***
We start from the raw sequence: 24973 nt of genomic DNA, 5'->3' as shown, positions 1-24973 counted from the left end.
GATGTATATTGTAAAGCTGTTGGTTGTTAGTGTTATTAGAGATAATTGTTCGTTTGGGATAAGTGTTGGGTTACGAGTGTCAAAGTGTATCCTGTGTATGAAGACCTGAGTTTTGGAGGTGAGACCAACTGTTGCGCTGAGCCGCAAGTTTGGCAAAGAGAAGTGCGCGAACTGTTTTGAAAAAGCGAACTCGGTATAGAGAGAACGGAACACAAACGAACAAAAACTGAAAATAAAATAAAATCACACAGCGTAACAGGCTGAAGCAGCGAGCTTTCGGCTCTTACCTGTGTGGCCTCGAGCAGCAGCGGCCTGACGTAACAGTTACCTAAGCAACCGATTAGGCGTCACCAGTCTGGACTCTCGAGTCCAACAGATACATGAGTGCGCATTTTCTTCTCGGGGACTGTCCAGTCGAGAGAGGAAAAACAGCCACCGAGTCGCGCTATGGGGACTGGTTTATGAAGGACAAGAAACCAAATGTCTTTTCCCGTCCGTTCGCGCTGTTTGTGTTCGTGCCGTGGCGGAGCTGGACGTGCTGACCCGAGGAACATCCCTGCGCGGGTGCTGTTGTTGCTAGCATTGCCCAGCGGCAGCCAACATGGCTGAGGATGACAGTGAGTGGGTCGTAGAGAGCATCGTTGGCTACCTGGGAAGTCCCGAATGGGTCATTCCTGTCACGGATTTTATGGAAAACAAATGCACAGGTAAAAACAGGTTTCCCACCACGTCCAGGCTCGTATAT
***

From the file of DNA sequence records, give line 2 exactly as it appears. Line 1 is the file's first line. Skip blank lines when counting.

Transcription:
GATGTATATTGTAAAGCTGTTGGTTGTTAGTGTTATTAGAGATAATTGTTCGTTTGGGATAAGTGTTGGGTTACGAGTGTCAAAGTGTATCCTGTGTATGAAGACCTGAGTTTTGGAGGTGAGACCAACTGTTGCGCTGAGCCGCAAGTTTGGCAAAGAGAAGTGCGCGAACTGTTTTGAAAAAGCGAACTCGGTATAGAGAGAACGGAACACAAACGAACAAAAACTGAAAATAAAATAAAATCACACAGCGTAACAGGCTGAAGCAGCGAGCTTTCGGCTCTTACCTGTGTGGCCTCGAGCAGCAGCGGCCTGACGTAACAGTTACCTAAGCAACCGATTAGGCGTCACCAGTCTGGACTCTCGAGTCCAACAGATACATGAGTGCGCATTTTCTTCTCGGGGACTGTCCAGTCGAGAGAGGAAAAACAGCCACCGAGTCGCGCTATGGGGACTGGTTTATGAAGGACAAGAAACCAAATGTCTTTTCCCGTCCGTTCGCGCTGTTTGTGTTCGTGCCGTGGCGGAGCTGGACGTGCTGACCCGAGGAACATCCCTGCGCGGGTGCTGTTGTTGCTAGCATTGCCCAGCGGCAGCCAACATGGCTGAGGATGACAGTGAGTGGGTCGTAGAGAGCATCGTTGGCTACCTGGGAAGTCCCGAATGGGTCATTCCTGTCACGGATTTTATGGAAAACAAATGCACAGGTAAAAACAGGTTTCCCACCACGTCCAGGCTCGTATAT